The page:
Hot answers tagged

11

This should do it: Plot[Tan[x], {x, -2 π, 2 π}, Exclusions -> Range[-3 π/2, 3 π/2, π], ExclusionsStyle -> Directive[Gray, Dashed, Arrowheads[{}]], PlotStyle -> Arrowheads[0.04 {-1, 1}], Ticks -> {Range[-2 π, 2 π, π/2], Automatic}] /. Line -> Arrow


10

Given $d\in\mathbb{N}_0$, the Taylor series about $i/2^d$ is a polynomial of degree at most $d$ for all $i\in\mathbb{Z}$. Let $S_d$ be the set of such Taylor series. There exist unique polynomials $pol_0,pol_1,\ ...\ ,pol_d$ of degree $0,1,\ ...\ ,d$ and a function $c:\mathbb{N}\times\mathbb{R}\mapsto\{-1,0,1\}$ such that for all $x\in\mathbb{R}$, the ...


10

You can use Extrusion: S1 = Plot3D[-69*(Cosh[(3*x)/299] - 1) + 200, {x, -200, 200}, {y, -1, 1}, Mesh -> None, BoxRatios -> {1, .1, 1}, ColorFunction -> "Rainbow", PlotPoints -> 40, Extrusion -> 10]; Show[{S1}, Boxed -> False, Axes -> False] Related: Sharp Edges in ContourPlot3D with Thickness setting


9

Here's my take: lbl = {"Construction Foreman", "Tile & Marble Setter", "Bricklayer", "Stonemason", "Apprentice Tile & Marble Setter", "Apprentice Bricklayer", "Apprentice Stonemason", "Helper/Finisher"}; ef[pts_List, e_] := {Arrowheads[{{0.05, RandomReal[{0.5, 0.7}]}}], Arrow[pts]} vc = ({2, 1}*#) & /@ {{6, 9}, {3, 6}, {6, 6}, {9, ...


7

When you are using Eigenvalues[H] inside Plot it is evaluated each time for an x, and depending on the matrix the order of the eigenvalues may change as well. Evaluate it before and then plot H = {{x, -1}, {1, -x}}; ev = Eigenvalues[H] Plot[ev, {x, -4, 4}] $\left\{-\sqrt{x^2-1},\sqrt{x^2-1}\right\}$ Or you can try to Sort it Plot[Sort[Eigenvalues[...


6

Inspecting the code for the function System`BarFunctionDump`boxplot, it looks like you can access the fence specs -- (.8, None) in your example -- using Charting`ChartStyleInformation["Fence"] inside your cef. More generally, all box and whiskers specifications, "Color", "BarOrigin", "Outliers", "BoxRange" etc., can be accessed using Charting`...


6

Just for fun, here is a variation of C. E.'s animation, which demonstrates that an epicycloid can be constructed as an envelope of the diameter of a rolling circle: With[{n = 3, r = 1, m = 31}, Animate[ParametricPlot[ReIm[(n + 1) r E^(I t) - r E^(I (n + 1) t)], {t, 0, 2 Denominator[n] π}, Axes -> None, ...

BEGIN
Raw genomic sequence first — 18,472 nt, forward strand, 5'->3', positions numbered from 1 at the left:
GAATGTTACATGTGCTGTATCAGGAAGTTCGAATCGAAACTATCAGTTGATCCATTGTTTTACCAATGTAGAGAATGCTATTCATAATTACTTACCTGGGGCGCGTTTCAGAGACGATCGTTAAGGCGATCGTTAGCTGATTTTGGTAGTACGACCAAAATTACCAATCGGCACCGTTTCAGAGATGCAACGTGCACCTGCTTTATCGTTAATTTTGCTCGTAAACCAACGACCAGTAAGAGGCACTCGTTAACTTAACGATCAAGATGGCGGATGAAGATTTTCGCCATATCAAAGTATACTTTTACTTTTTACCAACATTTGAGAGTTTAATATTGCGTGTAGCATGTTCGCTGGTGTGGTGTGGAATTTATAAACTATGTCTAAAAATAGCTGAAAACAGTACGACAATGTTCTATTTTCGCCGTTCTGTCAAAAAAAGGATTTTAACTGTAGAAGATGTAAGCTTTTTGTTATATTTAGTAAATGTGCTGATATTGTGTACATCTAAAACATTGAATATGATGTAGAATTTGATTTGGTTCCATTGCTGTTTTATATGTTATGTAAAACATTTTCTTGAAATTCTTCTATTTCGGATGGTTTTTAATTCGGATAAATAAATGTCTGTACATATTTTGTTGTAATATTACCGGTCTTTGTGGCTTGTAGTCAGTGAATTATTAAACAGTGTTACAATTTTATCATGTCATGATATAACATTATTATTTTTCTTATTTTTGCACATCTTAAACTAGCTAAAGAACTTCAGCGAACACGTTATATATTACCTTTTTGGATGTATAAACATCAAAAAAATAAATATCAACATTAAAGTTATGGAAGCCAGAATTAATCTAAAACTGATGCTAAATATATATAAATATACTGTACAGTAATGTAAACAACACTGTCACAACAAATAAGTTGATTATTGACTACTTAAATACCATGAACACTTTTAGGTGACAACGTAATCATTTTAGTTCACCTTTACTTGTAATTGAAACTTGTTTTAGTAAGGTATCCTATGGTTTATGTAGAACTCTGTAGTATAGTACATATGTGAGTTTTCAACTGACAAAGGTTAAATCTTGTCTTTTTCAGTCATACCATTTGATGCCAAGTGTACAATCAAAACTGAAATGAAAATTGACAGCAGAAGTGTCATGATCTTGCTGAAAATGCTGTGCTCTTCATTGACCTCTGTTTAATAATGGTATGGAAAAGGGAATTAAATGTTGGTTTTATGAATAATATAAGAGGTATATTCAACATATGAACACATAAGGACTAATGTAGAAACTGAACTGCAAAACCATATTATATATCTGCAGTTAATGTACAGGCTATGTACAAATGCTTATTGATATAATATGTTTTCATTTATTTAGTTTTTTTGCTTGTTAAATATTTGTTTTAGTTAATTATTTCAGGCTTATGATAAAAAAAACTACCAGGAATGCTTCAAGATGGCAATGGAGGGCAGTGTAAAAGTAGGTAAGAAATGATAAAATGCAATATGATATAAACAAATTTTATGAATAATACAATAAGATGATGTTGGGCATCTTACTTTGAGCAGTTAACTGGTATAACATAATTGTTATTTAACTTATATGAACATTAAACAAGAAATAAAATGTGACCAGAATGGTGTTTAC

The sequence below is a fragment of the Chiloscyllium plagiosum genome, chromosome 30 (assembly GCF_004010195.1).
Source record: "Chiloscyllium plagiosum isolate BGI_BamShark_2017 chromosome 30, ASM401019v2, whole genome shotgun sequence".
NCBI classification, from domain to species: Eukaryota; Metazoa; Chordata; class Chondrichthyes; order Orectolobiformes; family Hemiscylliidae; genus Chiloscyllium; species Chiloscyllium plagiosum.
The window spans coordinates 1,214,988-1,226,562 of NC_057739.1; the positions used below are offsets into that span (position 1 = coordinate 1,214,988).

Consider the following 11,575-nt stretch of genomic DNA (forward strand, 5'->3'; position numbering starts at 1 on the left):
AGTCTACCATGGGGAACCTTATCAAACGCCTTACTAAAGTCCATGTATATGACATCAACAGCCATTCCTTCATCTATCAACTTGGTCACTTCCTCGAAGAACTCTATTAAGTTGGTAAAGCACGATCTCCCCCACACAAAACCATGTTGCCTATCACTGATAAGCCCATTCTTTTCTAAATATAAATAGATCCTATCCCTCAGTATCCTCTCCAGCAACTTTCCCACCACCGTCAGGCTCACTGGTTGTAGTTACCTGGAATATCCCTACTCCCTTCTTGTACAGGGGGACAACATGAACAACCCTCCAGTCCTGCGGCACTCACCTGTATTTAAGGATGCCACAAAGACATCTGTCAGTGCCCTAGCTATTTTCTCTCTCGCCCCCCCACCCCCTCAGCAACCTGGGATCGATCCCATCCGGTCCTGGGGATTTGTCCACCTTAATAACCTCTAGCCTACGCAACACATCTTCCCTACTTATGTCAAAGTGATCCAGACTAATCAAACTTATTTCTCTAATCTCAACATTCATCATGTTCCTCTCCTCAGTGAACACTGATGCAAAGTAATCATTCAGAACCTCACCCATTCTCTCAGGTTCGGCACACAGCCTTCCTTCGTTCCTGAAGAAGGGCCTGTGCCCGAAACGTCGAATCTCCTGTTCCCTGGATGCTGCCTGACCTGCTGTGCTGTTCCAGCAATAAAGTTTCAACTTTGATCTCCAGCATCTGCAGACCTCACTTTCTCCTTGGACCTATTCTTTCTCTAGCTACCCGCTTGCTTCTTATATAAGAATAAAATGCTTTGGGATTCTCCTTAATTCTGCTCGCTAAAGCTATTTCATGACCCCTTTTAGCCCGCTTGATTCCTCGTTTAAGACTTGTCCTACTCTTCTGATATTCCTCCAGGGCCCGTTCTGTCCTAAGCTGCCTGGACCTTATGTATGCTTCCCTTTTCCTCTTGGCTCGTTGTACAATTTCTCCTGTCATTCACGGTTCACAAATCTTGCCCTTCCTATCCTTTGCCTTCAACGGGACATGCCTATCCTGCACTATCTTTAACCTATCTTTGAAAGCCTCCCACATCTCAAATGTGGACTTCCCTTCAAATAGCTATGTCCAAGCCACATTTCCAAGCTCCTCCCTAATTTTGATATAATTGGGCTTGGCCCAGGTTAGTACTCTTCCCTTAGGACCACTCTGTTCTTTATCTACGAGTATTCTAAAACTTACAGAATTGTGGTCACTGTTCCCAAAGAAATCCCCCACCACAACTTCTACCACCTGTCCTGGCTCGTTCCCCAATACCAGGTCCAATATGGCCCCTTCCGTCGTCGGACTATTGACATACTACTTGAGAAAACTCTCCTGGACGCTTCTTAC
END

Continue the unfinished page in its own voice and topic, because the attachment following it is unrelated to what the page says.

6

Using custom Arrowheads (instead of Epilog) may be slightly more flexible: ah1 = Arrowheads[{{-0.05}, {0.015, 1, Graphics@{EdgeForm[Blue], White, Disk[]}}}]; ah2 = Arrowheads[{{0.05, 1}, {0.015, 0, Graphics@ Disk[]}}]; pw = Piecewise[{{-x^2, x < 1}, {x + 1, x >= 1}}]; This can be used with a combination of MeshFunctions and MeshShading: Plot[pw, {...


5

Use Table old[τ_] := Sin[τ] new[α_, χ_, τ_] := Sin[α τ]^2 + Cos[χ τ]^2 result = Table[Plot3D[ new[α, χ, τ] - old[τ], {α, 0, 2 π}, {χ, 0, π}, MaxRecursion -> 0, AxesLabel -> Automatic] , {τ, 1/10, 1, 1/10}] Export["result.gif", result] Or use Animate Animate[Plot3D[ new[α, χ, τ] - old[τ], {α, 0, 2 π}, {χ, 0, π}, MaxRecursion -> 0, ...


5

I tested on 10.2 and 10.4. I recommend just using the tick labels from some other plot and overlaying the data using Show. With minimal changes to your example I got following proof of principle. plist = {#, 1. Log[#! + 1]} & /@ {.1, .5, 1, 5, 10, 50, 100, 500, 1000, 5000, 10000, 50000, 100000}; Show[{LogLogPlot[0, {x, .1, 10^5}, PlotRange -&...


5

a bit of a hack.. ipart = 0; Plot[Piecewise[{{-x^2, x < 1}, {x + 1, x >= 1}}], {x, -2, 3}, PlotStyle -> Blue, Epilog -> {Blue, Arrowheads[{-0.02, 0.02}], PointSize[Large], Point[{{1, -1}, {1, 2}}], {White, PointSize[Medium], Point[{1, -1}]}}, AxesLabel -> {"x", "y"}, PlotRange -> {{-2.5, 3}, {-4.5, 4}}, GridLines -&...


5

Nice find. I think that this is simply giving the equivalent of a DataRange over the z (density) values. Put another way it is providing the third parameter of Rescale: That lets us conveniently do something like this: DensityPlot[ x, {x, -12, 0}, {y, -1, 1} , ColorFunctionScaling -> {385, 745} , ColorFunction -> "VisibleSpectrum" ] ...


5

VertexCoordinateRules apply to elements in the absolute order given, so by leading with 2 in 2 -> 1 you need to give its coordinate first. titles = {"Construction Foreman", "Tile & Marble Setter", "Bricklayer", "Stonemason", "Apprentice Tile & Marble Setter", "Apprentice Bricklayer", "Apprentice Stonemason", "Helper/Finisher"}...


5

You can also change Lines to Arrows using PlotStyle as follows: Plot[Tan[x], {x, -2 π, 2 π}, Exclusions -> Range[-3 π/2, 3 π/2, π], ExclusionsStyle -> Directive[Gray, Dashed], PlotStyle -> ({Arrowheads[{-.05, .05}], Arrow @@ #} &), Ticks -> {Range[-2 π, 2 π, π/2], Automatic}]


5

Try setting TextPadding -> True. It does more or less the same as the builtin ContentPadding. It is described in SciDrawGuide.pdf. What ContentPadding -> True does, in simple terms, is that it makes the enclosing box have a vertical size equal to a full line height. Otherwise the box has the same height as the enclosed character/text. SciDraw ...